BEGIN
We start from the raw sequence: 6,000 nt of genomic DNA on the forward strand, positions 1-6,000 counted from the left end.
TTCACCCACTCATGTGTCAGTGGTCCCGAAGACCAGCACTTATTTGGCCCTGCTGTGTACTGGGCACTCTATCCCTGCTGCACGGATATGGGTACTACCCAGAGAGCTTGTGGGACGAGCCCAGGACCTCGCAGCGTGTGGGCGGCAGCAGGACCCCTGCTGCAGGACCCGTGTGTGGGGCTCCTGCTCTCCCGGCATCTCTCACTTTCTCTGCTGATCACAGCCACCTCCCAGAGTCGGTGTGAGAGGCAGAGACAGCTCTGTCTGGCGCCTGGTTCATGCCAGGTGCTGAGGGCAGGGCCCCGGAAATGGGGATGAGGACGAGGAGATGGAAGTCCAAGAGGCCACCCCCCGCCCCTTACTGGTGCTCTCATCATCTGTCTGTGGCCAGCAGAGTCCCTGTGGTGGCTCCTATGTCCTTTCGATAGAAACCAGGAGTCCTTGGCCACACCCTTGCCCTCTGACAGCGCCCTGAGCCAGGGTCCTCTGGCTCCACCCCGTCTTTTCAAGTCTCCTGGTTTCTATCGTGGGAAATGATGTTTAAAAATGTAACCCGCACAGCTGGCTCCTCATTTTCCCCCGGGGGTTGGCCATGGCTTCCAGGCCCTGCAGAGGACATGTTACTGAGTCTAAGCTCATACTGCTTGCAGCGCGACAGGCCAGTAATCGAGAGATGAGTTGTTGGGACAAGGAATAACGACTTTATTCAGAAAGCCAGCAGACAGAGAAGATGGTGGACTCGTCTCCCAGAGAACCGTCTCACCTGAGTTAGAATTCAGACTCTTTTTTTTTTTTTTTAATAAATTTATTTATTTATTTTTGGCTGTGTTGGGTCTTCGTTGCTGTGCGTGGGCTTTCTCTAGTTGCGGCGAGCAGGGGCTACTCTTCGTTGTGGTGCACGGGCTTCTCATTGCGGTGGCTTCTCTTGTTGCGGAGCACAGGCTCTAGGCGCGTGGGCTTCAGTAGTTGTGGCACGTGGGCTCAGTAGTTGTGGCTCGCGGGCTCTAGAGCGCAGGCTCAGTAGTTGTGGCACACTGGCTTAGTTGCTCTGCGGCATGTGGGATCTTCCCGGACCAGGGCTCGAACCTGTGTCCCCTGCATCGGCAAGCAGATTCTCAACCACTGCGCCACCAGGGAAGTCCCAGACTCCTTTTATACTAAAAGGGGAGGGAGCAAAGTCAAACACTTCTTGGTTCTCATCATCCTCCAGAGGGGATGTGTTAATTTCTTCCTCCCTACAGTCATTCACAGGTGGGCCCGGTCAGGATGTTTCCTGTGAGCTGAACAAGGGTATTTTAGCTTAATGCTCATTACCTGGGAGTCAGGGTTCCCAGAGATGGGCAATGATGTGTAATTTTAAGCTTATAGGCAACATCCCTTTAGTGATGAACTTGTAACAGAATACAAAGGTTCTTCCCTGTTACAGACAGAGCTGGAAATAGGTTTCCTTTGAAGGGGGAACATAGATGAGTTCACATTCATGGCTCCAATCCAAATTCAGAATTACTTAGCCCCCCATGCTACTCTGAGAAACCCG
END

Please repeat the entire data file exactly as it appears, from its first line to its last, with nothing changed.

We start from the raw sequence: 6,000 nt of genomic DNA on the forward strand, positions 1-6,000 counted from the left end.
TTCACCCACTCATGTGTCAGTGGTCCCGAAGACCAGCACTTATTTGGCCCTGCTGTGTACTGGGCACTCTATCCCTGCTGCACGGATATGGGTACTACCCAGAGAGCTTGTGGGACGAGCCCAGGACCTCGCAGCGTGTGGGCGGCAGCAGGACCCCTGCTGCAGGACCCGTGTGTGGGGCTCCTGCTCTCCCGGCATCTCTCACTTTCTCTGCTGATCACAGCCACCTCCCAGAGTCGGTGTGAGAGGCAGAGACAGCTCTGTCTGGCGCCTGGTTCATGCCAGGTGCTGAGGGCAGGGCCCCGGAAATGGGGATGAGGACGAGGAGATGGAAGTCCAAGAGGCCACCCCCCGCCCCTTACTGGTGCTCTCATCATCTGTCTGTGGCCAGCAGAGTCCCTGTGGTGGCTCCTATGTCCTTTCGATAGAAACCAGGAGTCCTTGGCCACACCCTTGCCCTCTGACAGCGCCCTGAGCCAGGGTCCTCTGGCTCCACCCCGTCTTTTCAAGTCTCCTGGTTTCTATCGTGGGAAATGATGTTTAAAAATGTAACCCGCACAGCTGGCTCCTCATTTTCCCCCGGGGGTTGGCCATGGCTTCCAGGCCCTGCAGAGGACATGTTACTGAGTCTAAGCTCATACTGCTTGCAGCGCGACAGGCCAGTAATCGAGAGATGAGTTGTTGGGACAAGGAATAACGACTTTATTCAGAAAGCCAGCAGACAGAGAAGATGGTGGACTCGTCTCCCAGAGAACCGTCTCACCTGAGTTAGAATTCAGACTCTTTTTTTTTTTTTTTAATAAATTTATTTATTTATTTTTGGCTGTGTTGGGTCTTCGTTGCTGTGCGTGGGCTTTCTCTAGTTGCGGCGAGCAGGGGCTACTCTTCGTTGTGGTGCACGGGCTTCTCATTGCGGTGGCTTCTCTTGTTGCGGAGCACAGGCTCTAGGCGCGTGGGCTTCAGTAGTTGTGGCACGTGGGCTCAGTAGTTGTGGCTCGCGGGCTCTAGAGCGCAGGCTCAGTAGTTGTGGCACACTGGCTTAGTTGCTCTGCGGCATGTGGGATCTTCCCGGACCAGGGCTCGAACCTGTGTCCCCTGCATCGGCAAGCAGATTCTCAACCACTGCGCCACCAGGGAAGTCCCAGACTCCTTTTATACTAAAAGGGGAGGGAGCAAAGTCAAACACTTCTTGGTTCTCATCATCCTCCAGAGGGGATGTGTTAATTTCTTCCTCCCTACAGTCATTCACAGGTGGGCCCGGTCAGGATGTTTCCTGTGAGCTGAACAAGGGTATTTTAGCTTAATGCTCATTACCTGGGAGTCAGGGTTCCCAGAGATGGGCAATGATGTGTAATTTTAAGCTTATAGGCAACATCCCTTTAGTGATGAACTTGTAACAGAATACAAAGGTTCTTCCCTGTTACAGACAGAGCTGGAAATAGGTTTCCTTTGAAGGGGGAACATAGATGAGTTCACATTCATGGCTCCAATCCAAATTCAGAATTACTTAGCCCCCCATGCTACTCTGAGAAACCCG